The colours noted in the classics typically follow a five-phase pattern:  cyan indicates wood, red fire, yellow earth, white metal, and black water.  However, facial diagnosis also paid attention to prognosis, and these colours were distinguished into auspicious and inauspicious colours.  For example, if the complexion was black like double lacquered boxes or a crow’s feather, the patient would live; if it was a dull black like coal, the patient would die.  Likewise, cinnabar red or cockscomb red was positive; a complexion of ochre, coagulated blood, and dry red leaves foretold death.  Indigo indicated poor prognosis, but as did the colour of young or wet grass and lichen.  However, cyan like the wings of a mandarin duck, a wheat shoot, foliage, jade, or a blue-green wall were all positive signs of health.  White like quicklime and dried bone was inauspcious, while soft white like a goosefeather, or lustrous white like porkfat and precious jade signified recovery.  Yellow earth like the hearth was a poor prognosis, but that like silk thread or a crab’s belly was better.

Eyes are sometimes looked at, too, for their overall expression, catchlights, and sclera colour.  Glassy or shiny eyes indicate a shen disturbance, usually one needing to be anchored.  Dull eyes indicate that the Heart needs nourishment.  More detailed analysis of the eyes, or specifically the iris, falls into the realm of iridology.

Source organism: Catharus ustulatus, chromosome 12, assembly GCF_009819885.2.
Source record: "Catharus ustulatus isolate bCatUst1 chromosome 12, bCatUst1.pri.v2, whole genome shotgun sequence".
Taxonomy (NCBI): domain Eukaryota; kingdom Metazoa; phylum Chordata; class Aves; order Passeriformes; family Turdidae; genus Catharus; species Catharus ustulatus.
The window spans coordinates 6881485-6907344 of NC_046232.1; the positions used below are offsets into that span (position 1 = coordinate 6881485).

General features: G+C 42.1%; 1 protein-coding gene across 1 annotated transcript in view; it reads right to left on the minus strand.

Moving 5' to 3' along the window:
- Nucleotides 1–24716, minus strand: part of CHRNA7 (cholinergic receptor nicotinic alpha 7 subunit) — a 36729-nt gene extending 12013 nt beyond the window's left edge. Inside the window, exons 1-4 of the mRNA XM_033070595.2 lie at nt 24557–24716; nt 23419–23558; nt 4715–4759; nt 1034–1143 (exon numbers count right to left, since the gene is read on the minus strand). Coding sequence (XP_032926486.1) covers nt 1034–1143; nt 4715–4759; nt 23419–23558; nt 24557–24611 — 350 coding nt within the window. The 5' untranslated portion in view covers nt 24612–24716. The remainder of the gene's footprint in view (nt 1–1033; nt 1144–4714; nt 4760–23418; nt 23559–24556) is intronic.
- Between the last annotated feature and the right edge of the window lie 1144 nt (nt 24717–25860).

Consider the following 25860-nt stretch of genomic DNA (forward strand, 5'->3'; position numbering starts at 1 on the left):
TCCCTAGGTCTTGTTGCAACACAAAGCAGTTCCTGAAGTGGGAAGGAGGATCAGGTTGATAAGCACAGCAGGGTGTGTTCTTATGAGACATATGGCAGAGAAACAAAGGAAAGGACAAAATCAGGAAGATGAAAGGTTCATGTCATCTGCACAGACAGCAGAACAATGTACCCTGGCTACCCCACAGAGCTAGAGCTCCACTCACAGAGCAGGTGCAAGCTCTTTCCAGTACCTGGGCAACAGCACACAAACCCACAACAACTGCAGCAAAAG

Huang Fu Mi writes, “Complexion,pulse, and cubit skin correspond with one another… So it follows then that a cyan complexion will be accompanied by a wiry pulse; a red complexion by a hook-like pulse; a yellow complexion by an interrupted pulse; white by a hair pulse; and black by a stone-like pulse.  If one observes a certain complexion and it is not accompanied by its pulse but rather by the pulse of its restraining phase, then this portends death.  If by the engendering phase, recovery.”  (Jia Yi Jing Scroll 4, Chpater 2, Part 1, section 1.)

Taking the Jia Yi Jing approach, treatment would then follow a five-phase approach, in which the meridian to be treated corresponds to the facial complexion; points would be selected based on the pulse indications of generating or controlling cycle.  Alternately, a Ling Shu approach could follow the same method of diagnosing an elemental pair of meridians, but the points selected for needling would then nuance the treatment to address whether the illness varied by time of day, whether it was hot or cold, affected the meridian or organs, or was due to some form of blood stagnation.

As always, this post is for entertainment purposes only.  If you feel you could benefit from Chinese Medical approaches to health, please see a qualified practitioner.  Happy Slayage!